TN Correspondent

editor@tnonline.com

Resilience is the secret attribute.

That was a key point stressed by guest speaker Dr. Craig J. Krause at Tamaqua Area High School's 121st graduation commencement exercises held last night.

Krause, a 1971 Tamaqua graduate, told the 149 seniors that their futures will lead to struggles or success, stating that "life after your sheltered four years here at the Tamaqua High School is a constant ever-changing challenge, but a wonderful and fulfilling experience, no matter how challenging it becomes."

"Resilience is the secret attribute that your teachers, coaches and parents have tried to instill in you so you can carry on through the worst of times," Krause stated. "The ability to fail but get up and dust yourself off and to try again is a wonderful and invaluable trait."

Krause paraphrased W. Douglas Smith in his speech, stating, "Whatever failures you experience, there is a way over, around and through them. It is not these failures that inhibit your progress, but your resilience that will break the inertia of fear and doubt."

Krause, who has practiced medicine in Tamaqua for over 30 years and serves as the school's physician, is board certified in family practice medicine and still remains in the community.

While in school, he enjoyed a very active high school career. In addition to being a Tamaqua National Honor Society president, Shepp Club chairman, and Senior Class president, Krause, who graduated second in his class, was involved in track, the Glee Club, special chorus, and the Lion's LEO Club. He also received the Fenstermacher Award, the Elks Foundation "Most Valuable Student Award" and was voted as the "hardest working" by fellow seniors.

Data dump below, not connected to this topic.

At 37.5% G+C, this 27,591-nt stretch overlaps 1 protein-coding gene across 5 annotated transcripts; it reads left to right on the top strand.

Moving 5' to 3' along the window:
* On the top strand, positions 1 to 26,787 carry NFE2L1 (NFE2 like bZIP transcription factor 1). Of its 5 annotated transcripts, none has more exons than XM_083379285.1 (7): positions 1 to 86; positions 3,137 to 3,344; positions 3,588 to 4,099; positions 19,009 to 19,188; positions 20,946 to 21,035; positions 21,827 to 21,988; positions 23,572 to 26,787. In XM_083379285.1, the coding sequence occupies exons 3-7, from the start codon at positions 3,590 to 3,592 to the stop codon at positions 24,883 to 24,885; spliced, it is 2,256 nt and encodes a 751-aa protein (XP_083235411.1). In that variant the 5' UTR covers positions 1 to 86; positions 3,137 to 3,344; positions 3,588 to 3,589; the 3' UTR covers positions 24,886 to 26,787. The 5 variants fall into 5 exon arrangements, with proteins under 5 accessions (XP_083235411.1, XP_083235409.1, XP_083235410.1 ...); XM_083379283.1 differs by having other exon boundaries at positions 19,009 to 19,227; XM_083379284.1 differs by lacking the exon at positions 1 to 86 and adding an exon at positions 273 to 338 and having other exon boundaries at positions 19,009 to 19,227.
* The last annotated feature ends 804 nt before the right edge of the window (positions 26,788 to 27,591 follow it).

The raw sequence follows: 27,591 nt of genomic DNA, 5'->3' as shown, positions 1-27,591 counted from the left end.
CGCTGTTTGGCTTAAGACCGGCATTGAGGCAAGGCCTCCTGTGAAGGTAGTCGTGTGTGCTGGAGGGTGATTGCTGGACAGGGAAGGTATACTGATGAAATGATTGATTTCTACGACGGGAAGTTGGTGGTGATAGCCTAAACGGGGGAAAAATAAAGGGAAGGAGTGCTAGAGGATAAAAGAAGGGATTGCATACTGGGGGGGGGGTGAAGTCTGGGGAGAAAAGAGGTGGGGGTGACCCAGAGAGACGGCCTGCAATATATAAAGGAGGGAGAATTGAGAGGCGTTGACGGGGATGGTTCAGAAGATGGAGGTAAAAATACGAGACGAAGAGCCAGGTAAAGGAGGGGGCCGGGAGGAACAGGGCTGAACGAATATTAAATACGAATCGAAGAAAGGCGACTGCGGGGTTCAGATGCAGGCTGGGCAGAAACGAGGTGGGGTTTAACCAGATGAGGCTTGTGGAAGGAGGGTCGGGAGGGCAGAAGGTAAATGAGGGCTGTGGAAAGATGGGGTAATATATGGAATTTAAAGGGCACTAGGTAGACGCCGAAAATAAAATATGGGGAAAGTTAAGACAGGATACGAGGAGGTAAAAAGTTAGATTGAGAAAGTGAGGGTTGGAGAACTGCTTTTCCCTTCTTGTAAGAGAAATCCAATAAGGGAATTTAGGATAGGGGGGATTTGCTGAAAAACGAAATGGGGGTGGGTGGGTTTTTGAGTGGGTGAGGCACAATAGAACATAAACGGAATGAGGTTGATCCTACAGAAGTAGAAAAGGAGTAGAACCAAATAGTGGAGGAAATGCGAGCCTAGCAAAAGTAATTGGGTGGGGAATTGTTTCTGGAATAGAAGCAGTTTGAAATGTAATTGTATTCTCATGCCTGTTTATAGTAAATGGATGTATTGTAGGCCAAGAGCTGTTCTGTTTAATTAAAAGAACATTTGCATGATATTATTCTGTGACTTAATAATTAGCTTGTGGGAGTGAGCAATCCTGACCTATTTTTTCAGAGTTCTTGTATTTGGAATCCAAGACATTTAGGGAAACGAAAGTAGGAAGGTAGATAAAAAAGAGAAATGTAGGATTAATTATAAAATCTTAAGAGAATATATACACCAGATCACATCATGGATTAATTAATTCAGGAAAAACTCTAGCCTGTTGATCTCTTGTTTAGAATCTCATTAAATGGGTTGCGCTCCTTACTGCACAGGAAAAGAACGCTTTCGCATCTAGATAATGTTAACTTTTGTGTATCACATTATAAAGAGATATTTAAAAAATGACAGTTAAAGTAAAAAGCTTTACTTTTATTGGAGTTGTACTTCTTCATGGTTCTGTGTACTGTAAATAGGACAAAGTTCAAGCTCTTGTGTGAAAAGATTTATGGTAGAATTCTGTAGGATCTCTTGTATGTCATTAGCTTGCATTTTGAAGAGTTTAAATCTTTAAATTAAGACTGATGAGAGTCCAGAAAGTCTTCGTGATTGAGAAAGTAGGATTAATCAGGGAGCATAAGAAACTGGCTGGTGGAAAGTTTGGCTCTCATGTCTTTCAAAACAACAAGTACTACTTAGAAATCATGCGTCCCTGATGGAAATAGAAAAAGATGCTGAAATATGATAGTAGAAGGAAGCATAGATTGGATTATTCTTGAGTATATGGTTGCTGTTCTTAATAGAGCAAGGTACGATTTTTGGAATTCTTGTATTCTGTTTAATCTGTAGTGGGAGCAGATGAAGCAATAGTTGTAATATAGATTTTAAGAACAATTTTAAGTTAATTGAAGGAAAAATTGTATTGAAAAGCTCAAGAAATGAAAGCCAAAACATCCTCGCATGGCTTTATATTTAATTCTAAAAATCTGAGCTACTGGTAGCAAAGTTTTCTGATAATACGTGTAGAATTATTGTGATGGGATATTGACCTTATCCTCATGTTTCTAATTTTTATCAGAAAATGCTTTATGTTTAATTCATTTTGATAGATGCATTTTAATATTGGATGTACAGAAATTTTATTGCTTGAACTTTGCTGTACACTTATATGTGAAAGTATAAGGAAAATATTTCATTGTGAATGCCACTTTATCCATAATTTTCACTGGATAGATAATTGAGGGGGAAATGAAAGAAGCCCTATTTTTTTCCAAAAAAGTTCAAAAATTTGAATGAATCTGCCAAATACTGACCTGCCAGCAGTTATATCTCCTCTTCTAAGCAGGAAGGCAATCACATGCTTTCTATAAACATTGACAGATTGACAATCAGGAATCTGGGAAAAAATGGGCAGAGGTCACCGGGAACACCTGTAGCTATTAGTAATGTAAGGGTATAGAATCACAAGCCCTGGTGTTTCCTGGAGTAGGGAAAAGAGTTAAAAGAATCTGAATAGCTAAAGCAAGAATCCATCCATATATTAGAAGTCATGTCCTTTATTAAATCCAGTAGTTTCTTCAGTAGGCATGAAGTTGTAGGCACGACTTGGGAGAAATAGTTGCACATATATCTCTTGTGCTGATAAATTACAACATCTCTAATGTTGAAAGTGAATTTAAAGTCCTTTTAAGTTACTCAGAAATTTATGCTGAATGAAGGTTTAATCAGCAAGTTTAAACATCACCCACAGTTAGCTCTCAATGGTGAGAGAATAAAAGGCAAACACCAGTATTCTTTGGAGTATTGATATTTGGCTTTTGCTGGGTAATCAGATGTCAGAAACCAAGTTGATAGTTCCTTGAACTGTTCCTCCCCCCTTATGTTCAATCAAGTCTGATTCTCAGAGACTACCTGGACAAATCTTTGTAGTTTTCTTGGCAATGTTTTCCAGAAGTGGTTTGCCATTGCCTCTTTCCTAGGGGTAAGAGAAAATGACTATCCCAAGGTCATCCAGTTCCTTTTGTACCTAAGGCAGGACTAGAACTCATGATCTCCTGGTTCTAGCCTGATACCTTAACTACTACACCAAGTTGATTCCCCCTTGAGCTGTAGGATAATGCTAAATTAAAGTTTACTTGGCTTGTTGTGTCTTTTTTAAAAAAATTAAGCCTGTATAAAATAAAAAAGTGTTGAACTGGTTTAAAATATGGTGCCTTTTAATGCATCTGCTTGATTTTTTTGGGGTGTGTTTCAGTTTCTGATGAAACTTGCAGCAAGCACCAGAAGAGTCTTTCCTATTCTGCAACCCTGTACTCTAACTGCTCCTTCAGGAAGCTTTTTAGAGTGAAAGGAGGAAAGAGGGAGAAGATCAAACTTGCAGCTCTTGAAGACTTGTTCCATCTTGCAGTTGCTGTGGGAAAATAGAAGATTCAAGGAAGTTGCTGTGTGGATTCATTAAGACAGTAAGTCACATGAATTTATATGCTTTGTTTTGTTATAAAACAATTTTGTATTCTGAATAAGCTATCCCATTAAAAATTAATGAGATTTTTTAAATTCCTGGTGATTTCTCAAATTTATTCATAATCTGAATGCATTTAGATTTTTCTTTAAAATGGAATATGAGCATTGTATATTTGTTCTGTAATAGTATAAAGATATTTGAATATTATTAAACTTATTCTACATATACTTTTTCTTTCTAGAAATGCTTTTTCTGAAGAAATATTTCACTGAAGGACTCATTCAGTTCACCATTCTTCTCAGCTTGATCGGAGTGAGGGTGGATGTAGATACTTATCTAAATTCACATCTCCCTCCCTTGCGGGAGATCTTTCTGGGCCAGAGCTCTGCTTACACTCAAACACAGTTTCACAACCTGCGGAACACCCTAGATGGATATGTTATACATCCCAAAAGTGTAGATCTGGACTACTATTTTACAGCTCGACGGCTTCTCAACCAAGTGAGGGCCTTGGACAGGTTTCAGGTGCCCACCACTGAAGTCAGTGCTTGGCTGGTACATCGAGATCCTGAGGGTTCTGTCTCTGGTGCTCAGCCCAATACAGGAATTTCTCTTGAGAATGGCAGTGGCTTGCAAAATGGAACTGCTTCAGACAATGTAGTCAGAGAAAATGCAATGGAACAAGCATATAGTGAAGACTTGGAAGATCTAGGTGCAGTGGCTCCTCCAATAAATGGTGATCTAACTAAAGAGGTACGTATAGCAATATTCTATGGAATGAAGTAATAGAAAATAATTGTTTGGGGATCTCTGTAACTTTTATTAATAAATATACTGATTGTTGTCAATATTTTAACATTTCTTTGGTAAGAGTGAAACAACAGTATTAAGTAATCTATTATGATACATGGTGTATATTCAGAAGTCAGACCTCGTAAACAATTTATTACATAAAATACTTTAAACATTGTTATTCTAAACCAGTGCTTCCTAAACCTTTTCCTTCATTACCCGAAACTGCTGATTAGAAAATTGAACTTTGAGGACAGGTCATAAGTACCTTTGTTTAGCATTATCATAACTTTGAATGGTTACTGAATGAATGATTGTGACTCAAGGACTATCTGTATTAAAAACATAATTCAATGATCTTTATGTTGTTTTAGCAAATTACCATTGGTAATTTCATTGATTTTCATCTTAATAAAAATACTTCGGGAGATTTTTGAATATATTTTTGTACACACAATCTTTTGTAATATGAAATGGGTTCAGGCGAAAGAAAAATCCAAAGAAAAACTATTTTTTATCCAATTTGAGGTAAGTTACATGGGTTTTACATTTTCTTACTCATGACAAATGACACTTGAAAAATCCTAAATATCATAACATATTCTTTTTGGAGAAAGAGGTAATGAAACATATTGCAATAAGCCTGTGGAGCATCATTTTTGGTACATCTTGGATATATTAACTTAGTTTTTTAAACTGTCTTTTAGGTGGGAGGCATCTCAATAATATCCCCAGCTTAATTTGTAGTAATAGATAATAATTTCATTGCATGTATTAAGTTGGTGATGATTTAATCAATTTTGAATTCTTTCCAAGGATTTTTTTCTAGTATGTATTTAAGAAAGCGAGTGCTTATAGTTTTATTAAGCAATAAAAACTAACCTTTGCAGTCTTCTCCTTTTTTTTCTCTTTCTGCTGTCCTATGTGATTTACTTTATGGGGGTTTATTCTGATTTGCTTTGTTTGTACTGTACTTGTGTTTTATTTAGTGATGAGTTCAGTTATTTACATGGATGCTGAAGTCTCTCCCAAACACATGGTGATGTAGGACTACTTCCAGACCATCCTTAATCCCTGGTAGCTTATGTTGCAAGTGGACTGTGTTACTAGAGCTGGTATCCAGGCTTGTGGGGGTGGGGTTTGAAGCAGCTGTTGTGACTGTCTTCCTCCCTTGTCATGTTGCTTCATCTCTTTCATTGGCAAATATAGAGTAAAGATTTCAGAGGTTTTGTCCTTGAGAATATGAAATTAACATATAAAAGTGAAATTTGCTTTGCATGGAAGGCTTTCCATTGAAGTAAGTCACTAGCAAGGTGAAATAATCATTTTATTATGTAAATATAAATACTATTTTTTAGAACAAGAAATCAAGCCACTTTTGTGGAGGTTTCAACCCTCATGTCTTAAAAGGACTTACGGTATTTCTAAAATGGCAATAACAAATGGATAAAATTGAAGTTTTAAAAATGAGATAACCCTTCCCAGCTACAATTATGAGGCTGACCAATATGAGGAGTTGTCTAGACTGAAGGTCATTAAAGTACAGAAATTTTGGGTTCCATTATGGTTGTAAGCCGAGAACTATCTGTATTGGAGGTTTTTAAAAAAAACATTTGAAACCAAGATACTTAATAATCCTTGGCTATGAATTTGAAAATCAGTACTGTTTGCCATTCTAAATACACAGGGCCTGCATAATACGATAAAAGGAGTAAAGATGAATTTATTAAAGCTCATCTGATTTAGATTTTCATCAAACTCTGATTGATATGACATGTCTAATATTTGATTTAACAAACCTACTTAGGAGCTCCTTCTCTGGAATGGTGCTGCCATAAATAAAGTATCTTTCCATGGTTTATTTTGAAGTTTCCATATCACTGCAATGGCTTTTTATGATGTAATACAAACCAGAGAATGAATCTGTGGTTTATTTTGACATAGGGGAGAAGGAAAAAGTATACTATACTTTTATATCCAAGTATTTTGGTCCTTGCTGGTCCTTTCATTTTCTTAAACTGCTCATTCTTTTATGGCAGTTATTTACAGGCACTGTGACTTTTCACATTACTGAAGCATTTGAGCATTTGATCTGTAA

"My class will have to attempt to fill the shoes of this senior class, and that will be no easy task," said junior class president Kayla Hope said in accepting the senior gavel from 2011 class president Joseph Rudy. "Since we began school, we have had this class to look up to for support, answers and strong friendships."

Rudy stressed the challenges of saying goodbye to so many fellow classmates, also voiced her appreciation for the support from the teachers, parents, and family members he's experienced over the past 18 years.

"Without your help, many of us would not have achieved as much as we have," he said.

"This is at once a great opportunity and an awesome responsibility," school superintendent Carol Makuta told the graduates. "Your thoughts are ultimately chosen by you. Your actions and their results will be determined by the things you think about and the things to which you pay attention."

Principal Stephen P. Toth said that among the graduates, 54 plan to attend a four-year college or university, 87 will pursue associate degrees, business of trade schools, 16 will enter the field of education, six have commitments for employment and 2 plan to enter the military.

"The distinction of being a Tamaqua graduate will not only affect you personally," Toth told the graduating class. "My grandfather was a 1929 graduate and the pride in Tamaqua was ingrained in me at an early age. The foundation of education in Tamaqua is far reaching and wide in its scope and you will pass this on."

Toth introduced the Blew Memorial Awards, presented by Mr. and Mrs., Thomas Blew, Sr. in memory of their sons, Thomas, Jr. (TAHS 1977) and Mark Allen (TAHS 1981). The recipients are the top two students in the graduating class.

Class Valedictorian Kyle Cunningham, the son of Glen and Diane Cunningham, had a cumulative average of 98.34. He plans to attend Penn State University.

Salutatorian, Melody Kelly, the daughter of Frank and Melody Kelly, had an average of 97.94. She plans to attend the Rochester Institute of Technology.

In his valedictory address, Cunningham spoke of the many opportunities and future chapters in their lives, experiences while at Tamaqua, and sacrifices given by parents, relatives, teachers and friends.